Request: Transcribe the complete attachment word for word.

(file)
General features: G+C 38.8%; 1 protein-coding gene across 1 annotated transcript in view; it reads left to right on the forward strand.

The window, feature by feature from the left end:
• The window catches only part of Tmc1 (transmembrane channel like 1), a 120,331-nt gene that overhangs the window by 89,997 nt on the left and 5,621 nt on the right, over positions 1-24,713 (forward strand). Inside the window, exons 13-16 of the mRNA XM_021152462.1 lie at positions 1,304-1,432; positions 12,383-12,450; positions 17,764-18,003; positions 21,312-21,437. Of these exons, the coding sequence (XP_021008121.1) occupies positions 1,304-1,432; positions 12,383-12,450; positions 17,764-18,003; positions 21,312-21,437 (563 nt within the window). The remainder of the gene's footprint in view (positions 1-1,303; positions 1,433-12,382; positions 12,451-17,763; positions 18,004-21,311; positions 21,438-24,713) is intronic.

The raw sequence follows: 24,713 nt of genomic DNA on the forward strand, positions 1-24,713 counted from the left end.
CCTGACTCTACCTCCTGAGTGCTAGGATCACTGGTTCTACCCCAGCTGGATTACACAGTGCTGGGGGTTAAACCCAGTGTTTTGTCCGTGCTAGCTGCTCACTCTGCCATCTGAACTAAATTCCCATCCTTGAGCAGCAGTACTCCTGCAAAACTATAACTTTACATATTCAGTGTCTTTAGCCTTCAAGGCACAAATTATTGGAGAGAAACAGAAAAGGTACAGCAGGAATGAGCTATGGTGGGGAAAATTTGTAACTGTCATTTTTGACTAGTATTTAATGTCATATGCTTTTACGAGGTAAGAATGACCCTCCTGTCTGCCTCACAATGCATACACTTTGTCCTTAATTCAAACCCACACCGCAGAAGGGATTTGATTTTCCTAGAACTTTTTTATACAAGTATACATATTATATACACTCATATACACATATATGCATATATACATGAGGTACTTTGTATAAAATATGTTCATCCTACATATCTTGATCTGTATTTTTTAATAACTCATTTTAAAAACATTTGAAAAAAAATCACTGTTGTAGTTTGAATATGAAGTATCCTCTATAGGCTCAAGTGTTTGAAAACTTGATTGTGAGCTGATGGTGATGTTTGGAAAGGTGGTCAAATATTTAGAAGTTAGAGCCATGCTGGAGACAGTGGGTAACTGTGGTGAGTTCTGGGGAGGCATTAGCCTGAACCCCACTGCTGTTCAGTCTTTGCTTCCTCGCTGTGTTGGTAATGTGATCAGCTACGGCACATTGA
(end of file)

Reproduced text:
General features: G+C 38.8%; 1 protein-coding gene across 1 annotated transcript in view; it reads left to right on the forward strand.

The window, feature by feature from the left end:
• The window catches only part of Tmc1 (transmembrane channel like 1), a 120,331-nt gene that overhangs the window by 89,997 nt on the left and 5,621 nt on the right, over positions 1-24,713 (forward strand). Inside the window, exons 13-16 of the mRNA XM_021152462.1 lie at positions 1,304-1,432; positions 12,383-12,450; positions 17,764-18,003; positions 21,312-21,437. Of these exons, the coding sequence (XP_021008121.1) occupies positions 1,304-1,432; positions 12,383-12,450; positions 17,764-18,003; positions 21,312-21,437 (563 nt within the window). The remainder of the gene's footprint in view (positions 1-1,303; positions 1,433-12,382; positions 12,451-17,763; positions 18,004-21,311; positions 21,438-24,713) is intronic.

The raw sequence follows: 24,713 nt of genomic DNA on the forward strand, positions 1-24,713 counted from the left end.
CCTGACTCTACCTCCTGAGTGCTAGGATCACTGGTTCTACCCCAGCTGGATTACACAGTGCTGGGGGTTAAACCCAGTGTTTTGTCCGTGCTAGCTGCTCACTCTGCCATCTGAACTAAATTCCCATCCTTGAGCAGCAGTACTCCTGCAAAACTATAACTTTACATATTCAGTGTCTTTAGCCTTCAAGGCACAAATTATTGGAGAGAAACAGAAAAGGTACAGCAGGAATGAGCTATGGTGGGGAAAATTTGTAACTGTCATTTTTGACTAGTATTTAATGTCATATGCTTTTACGAGGTAAGAATGACCCTCCTGTCTGCCTCACAATGCATACACTTTGTCCTTAATTCAAACCCACACCGCAGAAGGGATTTGATTTTCCTAGAACTTTTTTATACAAGTATACATATTATATACACTCATATACACATATATGCATATATACATGAGGTACTTTGTATAAAATATGTTCATCCTACATATCTTGATCTGTATTTTTTAATAACTCATTTTAAAAACATTTGAAAAAAAATCACTGTTGTAGTTTGAATATGAAGTATCCTCTATAGGCTCAAGTGTTTGAAAACTTGATTGTGAGCTGATGGTGATGTTTGGAAAGGTGGTCAAATATTTAGAAGTTAGAGCCATGCTGGAGACAGTGGGTAACTGTGGTGAGTTCTGGGGAGGCATTAGCCTGAACCCCACTGCTGTTCAGTCTTTGCTTCCTCGCTGTGTTGGTAATGTGATCAGCTACGGCACATTGA